If you are familiar with Tim Harford from Radio 4's "More or Less" then you will almost certainly find the content of this book to be of his usual high standard. Unfortunately, you'll then almost certainly be really disturbed by the bizarre choice of narrator to play his part in the audio book. The content is great - a sweeping overview of macro economics for those of us who are interested in the big picture but weren't totally sure about the difference between fiscal and monetary policy or why money printing might sometimes be a good thing. But the narration jarred so much it detracted significantly from my enjoyment. Why the publisher decided someone sounding like a poor pastiche of Geoffrey Palmer at his poshest and most patronising was the ideal voice replacement for Tim was a good idea is totally beyond me. The stilted, contrived conversation between the overbearing narrator and the middle-class and modern "you" is beyond irritating and spoiled my listening quite dramatically. I finished the book (because the content is excellent) but I doubt I'll be able to listen to it again.
"Mindblowingly Complex Subject Distilled"
This works as audio book with the back and forth between two narrators. It is difficult to see how this could have the same impact in printed format.
Digging for chocolate, how does this relate to a modern economy. In fact what really is money, how much is it worth, and what is the impact on your life - so what has chocolate got to do with it all - Tim Harford spills the coins.
The story of a small island that used stones for currency, and a stone of about 2ft wide was about the price of a pig. So what happens when it is too big to move the stone, you trade notes as to where you left your stones. Sounds absurd right? But that's what we do now....!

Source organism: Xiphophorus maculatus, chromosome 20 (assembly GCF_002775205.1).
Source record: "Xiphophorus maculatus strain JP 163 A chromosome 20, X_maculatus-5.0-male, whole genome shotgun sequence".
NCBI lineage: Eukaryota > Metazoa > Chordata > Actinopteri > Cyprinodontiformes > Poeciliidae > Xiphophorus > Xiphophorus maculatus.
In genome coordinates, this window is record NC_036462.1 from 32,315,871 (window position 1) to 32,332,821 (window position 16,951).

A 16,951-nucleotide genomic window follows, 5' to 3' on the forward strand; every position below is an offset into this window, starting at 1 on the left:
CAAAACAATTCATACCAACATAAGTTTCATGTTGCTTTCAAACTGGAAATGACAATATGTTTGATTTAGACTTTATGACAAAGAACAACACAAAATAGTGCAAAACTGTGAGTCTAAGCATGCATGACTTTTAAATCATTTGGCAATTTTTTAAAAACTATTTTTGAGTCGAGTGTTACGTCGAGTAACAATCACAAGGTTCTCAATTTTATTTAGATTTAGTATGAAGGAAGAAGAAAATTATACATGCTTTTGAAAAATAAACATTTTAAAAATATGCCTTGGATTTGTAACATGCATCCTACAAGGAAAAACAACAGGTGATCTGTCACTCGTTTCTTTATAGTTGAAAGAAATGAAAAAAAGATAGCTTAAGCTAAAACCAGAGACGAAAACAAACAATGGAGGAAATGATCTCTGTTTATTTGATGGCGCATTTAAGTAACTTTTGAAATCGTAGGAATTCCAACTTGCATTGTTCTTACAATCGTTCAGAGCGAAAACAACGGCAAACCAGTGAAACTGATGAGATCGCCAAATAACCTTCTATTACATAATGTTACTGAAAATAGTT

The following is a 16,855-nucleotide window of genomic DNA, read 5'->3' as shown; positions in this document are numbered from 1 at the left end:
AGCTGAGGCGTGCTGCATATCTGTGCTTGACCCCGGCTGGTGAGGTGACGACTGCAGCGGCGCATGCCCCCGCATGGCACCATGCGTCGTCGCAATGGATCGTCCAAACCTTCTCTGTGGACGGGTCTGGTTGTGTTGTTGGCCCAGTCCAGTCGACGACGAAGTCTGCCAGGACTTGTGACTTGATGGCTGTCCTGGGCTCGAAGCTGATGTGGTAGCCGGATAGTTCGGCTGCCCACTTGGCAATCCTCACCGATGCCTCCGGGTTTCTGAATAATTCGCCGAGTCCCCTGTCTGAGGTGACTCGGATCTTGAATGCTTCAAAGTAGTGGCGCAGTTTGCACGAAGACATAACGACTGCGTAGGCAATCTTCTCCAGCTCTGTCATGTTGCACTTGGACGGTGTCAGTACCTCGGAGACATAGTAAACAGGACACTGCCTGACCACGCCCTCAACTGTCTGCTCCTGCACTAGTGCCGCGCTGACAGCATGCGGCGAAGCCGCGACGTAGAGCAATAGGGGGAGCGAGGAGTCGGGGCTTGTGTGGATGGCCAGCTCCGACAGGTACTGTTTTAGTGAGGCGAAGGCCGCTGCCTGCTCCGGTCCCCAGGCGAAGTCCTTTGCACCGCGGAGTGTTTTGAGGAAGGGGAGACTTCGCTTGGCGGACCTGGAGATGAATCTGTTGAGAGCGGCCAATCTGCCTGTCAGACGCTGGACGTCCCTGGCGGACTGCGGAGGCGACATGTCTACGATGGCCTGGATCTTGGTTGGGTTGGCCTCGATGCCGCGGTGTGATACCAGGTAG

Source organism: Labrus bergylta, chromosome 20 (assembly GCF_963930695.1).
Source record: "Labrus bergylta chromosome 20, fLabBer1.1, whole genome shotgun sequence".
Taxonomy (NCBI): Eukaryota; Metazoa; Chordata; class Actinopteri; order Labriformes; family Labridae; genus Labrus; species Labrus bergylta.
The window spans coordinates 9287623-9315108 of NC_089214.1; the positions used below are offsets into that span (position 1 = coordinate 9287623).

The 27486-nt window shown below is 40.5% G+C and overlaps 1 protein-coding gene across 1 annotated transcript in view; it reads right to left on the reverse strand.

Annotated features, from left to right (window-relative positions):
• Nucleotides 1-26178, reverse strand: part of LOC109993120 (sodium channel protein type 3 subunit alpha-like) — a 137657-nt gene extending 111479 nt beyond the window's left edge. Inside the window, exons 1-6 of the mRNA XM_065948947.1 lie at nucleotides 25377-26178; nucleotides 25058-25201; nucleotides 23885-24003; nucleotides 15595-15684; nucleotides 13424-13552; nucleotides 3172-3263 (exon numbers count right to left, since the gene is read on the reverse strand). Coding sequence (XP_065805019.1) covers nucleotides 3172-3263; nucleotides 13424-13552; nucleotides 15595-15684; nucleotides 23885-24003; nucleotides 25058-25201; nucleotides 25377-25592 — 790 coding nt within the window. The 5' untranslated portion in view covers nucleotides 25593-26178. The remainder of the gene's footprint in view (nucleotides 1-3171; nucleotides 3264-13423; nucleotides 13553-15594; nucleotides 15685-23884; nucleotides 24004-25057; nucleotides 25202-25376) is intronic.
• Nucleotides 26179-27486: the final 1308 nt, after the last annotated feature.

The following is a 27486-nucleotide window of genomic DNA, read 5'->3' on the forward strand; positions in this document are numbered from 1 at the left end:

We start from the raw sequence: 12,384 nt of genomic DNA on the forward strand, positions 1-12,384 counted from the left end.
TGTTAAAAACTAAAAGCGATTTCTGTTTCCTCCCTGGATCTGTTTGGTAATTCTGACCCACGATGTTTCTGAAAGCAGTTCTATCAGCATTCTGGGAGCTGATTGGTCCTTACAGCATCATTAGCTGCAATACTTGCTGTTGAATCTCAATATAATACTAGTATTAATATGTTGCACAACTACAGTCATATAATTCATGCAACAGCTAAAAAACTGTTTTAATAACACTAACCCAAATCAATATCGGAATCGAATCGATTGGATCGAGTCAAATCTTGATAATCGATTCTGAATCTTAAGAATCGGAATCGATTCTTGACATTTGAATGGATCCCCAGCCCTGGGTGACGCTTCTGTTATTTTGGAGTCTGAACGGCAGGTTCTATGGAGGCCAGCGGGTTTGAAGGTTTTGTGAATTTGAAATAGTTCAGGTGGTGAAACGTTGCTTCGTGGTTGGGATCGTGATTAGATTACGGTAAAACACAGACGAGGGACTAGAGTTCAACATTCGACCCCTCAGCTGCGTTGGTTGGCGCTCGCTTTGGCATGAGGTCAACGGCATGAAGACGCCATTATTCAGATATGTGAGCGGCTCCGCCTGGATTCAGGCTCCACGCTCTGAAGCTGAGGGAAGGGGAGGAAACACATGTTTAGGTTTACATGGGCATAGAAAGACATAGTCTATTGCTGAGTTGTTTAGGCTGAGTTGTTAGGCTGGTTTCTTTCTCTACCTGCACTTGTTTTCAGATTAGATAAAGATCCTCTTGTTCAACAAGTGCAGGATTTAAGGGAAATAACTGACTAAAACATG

Left confused, bewildered, mind blown by the complex web of interactions and implications.
I generally choose books by what I can learn to apply in life somewhere, the insights. Whilst it may be about macro economics, you can definitely learn to cut through the chaff and rhetoric that is in the media each and every day and used by those who manage our governments.
"Er, just an overview of macroeconomic basics then"
If it matched up to it's billing. Yes, there are some interesting examples to support his explaining of basic concepts but how, in any way, is this "striking back"?
Perhaps got rid of the idiotic "listener" who accompanies you on this audio trip to forget, he pipes up with gut churningly unfunny responses to the laboured content.
Performance was fine, content was the problem.
Did you lose much money during the crisis Tim? This seems like one you've rolled out with little effort to milk the 'Undercover Economist' name and pay the bills.
"Simple explanation of todays Macroeconomic problem"
Simple, interesting, controversial
As always, Harford has interesting way of explaining economics in human lingo, and despite his controversial views, his writing style is very interesting
Good introduction to Macro Economics - just what you'd expect of Tim Hartford. However, why not have him actually read the book? You have an author who is brilliant on the radio and then have someone else on the audiobook?? Why? The narration is not bad - annoying that the 'instructor' voice is more posh than the 'student' but would have been better with Hartford.